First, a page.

A number of leading opposition figures issued a statement on Sunday demanding that the National Elections Authority halt the current electoral process and be dismantled, accusing the body of condoning “security and administrative interference in the presidential election.”
The statement, which asserted that the electoral process has been marred by “intimidation” as well as media and government bias, is one of several forms of mobilization by opposition figures that followed the elimination and persecution of all prominent presidential candidates in recent weeks.
The statement was signed by president of the Strong Egypt Party and former presidential candidate Abdel Moneim Abouel Fotouh, withdrawn presidential candidate and head of the Reform and Development Party Mohamed Anwar al-Sadat, university professor and vice president on the ticket of former presidential candidate Sami Anan, Hazem Hosni, former head of the Central Auditing Agency Hesham Geneina and former presidential adviser Essam Heggy.
The statement, which followed several violations perpetrated against candidates — most recently the assault on Geneina on Saturday morning, a few days after he was revealed to be part of Anan’s presidential campaign — called on people to boycott the elections, slated for March, and deemed election results illegitimate “because of the lack of political competition, but also because this worrisome policy is an obvious first step toward changing the Constitution, removing the limit on presidential terms and eliminating all chances of a peaceful transition of power.”
The signatories accused the government of “trying to eliminate all candidates on the scene,” pointing to the persecution of individuals who expressed their intention to run, from the case against rights lawyer Khaled Ali, to the arrest and sentencing of military colonel Ahmed Konsowa, the withdrawal of Sadat due to alleged security restrictions and former Armed Forces Chief of Staff Anan’s arrest on Tuesday.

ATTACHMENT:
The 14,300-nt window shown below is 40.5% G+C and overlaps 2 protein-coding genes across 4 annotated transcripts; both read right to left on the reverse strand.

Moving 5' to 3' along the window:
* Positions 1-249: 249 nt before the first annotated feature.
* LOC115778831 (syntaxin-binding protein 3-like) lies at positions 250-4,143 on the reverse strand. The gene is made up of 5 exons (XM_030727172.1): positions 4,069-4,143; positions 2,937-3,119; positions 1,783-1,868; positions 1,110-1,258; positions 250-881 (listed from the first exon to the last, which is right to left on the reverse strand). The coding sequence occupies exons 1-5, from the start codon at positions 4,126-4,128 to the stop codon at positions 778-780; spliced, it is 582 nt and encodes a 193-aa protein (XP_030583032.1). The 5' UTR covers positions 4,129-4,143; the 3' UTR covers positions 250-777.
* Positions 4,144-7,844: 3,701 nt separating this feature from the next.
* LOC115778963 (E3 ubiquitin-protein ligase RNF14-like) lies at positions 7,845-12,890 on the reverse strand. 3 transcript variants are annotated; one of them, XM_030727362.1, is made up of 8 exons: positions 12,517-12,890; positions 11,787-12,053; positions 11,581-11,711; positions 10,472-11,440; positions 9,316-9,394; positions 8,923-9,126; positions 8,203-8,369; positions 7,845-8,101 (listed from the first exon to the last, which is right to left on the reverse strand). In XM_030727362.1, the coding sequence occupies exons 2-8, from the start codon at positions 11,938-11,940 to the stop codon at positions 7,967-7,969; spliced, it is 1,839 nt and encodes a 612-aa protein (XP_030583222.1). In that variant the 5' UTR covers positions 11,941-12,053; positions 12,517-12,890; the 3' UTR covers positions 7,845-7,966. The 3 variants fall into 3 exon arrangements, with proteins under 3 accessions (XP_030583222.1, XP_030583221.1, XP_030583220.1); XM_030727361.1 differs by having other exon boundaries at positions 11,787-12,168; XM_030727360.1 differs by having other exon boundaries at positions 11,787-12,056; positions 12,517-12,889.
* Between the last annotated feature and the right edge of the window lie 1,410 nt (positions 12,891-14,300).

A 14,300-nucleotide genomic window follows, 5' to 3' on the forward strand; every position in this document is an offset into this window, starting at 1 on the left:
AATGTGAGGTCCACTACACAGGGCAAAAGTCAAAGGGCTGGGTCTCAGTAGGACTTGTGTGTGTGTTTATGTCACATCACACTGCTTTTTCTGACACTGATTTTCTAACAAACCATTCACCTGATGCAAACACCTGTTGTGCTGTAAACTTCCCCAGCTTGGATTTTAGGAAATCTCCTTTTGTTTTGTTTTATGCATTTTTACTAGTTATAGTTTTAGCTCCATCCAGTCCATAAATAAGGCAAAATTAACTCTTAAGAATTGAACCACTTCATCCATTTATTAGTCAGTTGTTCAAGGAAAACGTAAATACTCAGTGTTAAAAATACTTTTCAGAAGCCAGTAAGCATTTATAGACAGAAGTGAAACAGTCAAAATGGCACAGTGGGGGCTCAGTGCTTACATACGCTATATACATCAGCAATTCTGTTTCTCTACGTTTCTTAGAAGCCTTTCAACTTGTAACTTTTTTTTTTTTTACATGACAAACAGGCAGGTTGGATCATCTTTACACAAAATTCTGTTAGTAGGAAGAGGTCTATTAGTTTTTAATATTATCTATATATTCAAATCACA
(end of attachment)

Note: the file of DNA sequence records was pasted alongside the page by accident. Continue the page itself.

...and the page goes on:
Amr Abdel Rahman, the spokesperson for Khaled Ali’s recently suspended presidential campaign, told Mada Masr that the campaign will be signing another statement that the Civil Democratic Movement, an alliance of opposition parties, will issue in a press conference on Tuesday.
The movement issued a statement on Sunday stating they will declare their position on “the successive absurdities that took place to vacate the electoral race for the current president, and the pressure and persecution that serious candidates, their supporters and their campaign members are facing” in Tuesday’s conference.
The movement was founded last December and is comprised of seven parties as well as 150 political figures. It includes the Dostour, Adl and the Egyptian Social Democratic parties.
Mohamed Othman, a member of the Strong Egypt Party’s political bureau, told Mada Masr that the opposition alliance has not reached out to the party to join Tuesday’s conference but that the party is leaning toward participating in any boycott movement.
Former presidential candidate Sadat issued a separate statement in which he invited political leaders to march to the Ettehadiya Presidential Palace to present Sisi a list of demands regarding freedom of political activity and the performance of the media.
Sadat told Mada Masr that his call is an invitation to political players meeting on Tuesday to make a move that goes beyond statements.
“People need to see the political elite moving and confronting. Everyone is talking about what’s happening in the elections; we have become the world’s laughing stock,” he said.
Sadat added that the decision to boycott the elections is not final yet, and that political players will declare their position in Tuesday’s press conference.
The stifled political atmosphere has left the presidential race with the current president as the only candidate. There are reported efforts by the state in the last few days to push a second candidate into the race. A member of Parliament told Mada Masr on Saturday that these attempts aim to avoid having the elections turn into a referendum, which would “affect Egypt’s image abroad.”
Sunday’s statement considered the last-minute search for a candidate “an insult to Egypt” and commended the position of the Wafd Party, which refused to field a presidential candidate yesterday.